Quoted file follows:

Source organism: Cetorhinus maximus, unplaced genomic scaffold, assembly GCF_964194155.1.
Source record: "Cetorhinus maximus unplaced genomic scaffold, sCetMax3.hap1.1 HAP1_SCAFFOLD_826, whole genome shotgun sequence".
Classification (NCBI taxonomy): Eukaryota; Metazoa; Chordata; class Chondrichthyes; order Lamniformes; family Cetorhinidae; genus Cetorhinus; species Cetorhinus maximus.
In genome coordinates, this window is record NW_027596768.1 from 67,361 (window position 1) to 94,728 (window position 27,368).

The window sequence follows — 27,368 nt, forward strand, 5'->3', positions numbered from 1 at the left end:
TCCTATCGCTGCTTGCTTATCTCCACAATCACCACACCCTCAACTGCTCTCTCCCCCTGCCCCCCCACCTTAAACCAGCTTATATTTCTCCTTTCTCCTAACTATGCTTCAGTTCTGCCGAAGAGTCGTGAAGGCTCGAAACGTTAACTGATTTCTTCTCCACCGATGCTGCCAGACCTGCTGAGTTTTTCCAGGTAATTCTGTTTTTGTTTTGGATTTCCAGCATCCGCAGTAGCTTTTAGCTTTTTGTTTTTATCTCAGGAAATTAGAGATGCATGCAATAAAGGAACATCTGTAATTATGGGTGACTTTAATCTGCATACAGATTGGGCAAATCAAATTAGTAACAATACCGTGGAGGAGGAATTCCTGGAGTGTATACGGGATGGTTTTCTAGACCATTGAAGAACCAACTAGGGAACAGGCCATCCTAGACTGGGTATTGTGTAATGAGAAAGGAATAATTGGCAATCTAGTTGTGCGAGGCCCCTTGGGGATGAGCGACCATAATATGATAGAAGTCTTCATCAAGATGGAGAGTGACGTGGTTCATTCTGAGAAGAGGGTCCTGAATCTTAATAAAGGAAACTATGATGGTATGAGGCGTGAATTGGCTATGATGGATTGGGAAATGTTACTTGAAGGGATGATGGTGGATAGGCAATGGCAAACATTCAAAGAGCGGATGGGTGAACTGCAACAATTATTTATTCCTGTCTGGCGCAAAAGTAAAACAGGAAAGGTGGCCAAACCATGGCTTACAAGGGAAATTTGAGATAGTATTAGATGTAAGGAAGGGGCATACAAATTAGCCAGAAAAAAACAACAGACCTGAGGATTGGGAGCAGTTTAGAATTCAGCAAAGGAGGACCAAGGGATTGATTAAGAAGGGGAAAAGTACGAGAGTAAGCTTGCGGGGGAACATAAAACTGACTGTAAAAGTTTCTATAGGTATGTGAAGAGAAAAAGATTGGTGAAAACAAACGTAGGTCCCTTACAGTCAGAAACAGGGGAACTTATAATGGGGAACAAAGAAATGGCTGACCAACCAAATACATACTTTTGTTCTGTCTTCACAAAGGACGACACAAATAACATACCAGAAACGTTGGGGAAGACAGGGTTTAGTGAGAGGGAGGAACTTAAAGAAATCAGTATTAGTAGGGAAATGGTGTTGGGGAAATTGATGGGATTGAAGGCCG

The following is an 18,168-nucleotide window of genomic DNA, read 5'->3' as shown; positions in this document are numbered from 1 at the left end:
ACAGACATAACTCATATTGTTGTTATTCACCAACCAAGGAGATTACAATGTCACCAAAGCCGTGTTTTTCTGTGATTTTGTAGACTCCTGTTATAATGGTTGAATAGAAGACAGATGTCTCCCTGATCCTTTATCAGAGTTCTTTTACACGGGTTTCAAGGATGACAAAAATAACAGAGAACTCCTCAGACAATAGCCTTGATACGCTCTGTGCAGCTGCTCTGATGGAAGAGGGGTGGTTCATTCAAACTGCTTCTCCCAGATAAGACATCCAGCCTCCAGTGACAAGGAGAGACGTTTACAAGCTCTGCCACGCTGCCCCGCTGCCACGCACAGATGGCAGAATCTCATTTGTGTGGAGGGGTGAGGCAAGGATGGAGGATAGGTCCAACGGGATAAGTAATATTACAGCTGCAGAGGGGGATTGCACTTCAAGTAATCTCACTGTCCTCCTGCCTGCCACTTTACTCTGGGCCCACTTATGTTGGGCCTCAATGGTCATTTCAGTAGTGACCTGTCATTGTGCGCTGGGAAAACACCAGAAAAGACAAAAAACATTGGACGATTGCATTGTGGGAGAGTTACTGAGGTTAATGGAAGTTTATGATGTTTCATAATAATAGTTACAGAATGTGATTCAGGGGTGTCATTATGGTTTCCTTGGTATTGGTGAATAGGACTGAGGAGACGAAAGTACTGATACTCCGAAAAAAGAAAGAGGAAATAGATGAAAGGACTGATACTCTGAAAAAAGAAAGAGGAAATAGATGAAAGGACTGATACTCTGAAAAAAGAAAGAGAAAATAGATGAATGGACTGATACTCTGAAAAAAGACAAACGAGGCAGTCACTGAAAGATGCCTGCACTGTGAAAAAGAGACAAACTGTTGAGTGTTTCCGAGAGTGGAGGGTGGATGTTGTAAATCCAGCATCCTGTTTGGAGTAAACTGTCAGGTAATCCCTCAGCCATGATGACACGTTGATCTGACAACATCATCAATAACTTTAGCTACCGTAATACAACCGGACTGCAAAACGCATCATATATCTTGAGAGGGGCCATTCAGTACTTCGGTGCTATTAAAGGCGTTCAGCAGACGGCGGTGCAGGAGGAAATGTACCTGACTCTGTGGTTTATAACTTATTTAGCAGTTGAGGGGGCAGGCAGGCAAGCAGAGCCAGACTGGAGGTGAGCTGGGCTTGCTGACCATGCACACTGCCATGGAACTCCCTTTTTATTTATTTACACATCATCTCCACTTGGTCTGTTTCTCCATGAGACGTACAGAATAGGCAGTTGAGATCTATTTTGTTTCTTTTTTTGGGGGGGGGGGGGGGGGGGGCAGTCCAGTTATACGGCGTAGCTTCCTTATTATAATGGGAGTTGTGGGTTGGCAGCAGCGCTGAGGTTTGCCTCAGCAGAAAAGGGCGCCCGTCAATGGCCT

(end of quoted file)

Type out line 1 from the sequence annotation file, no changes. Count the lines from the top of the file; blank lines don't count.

Source organism: Cetorhinus maximus, unplaced genomic scaffold, assembly GCF_964194155.1.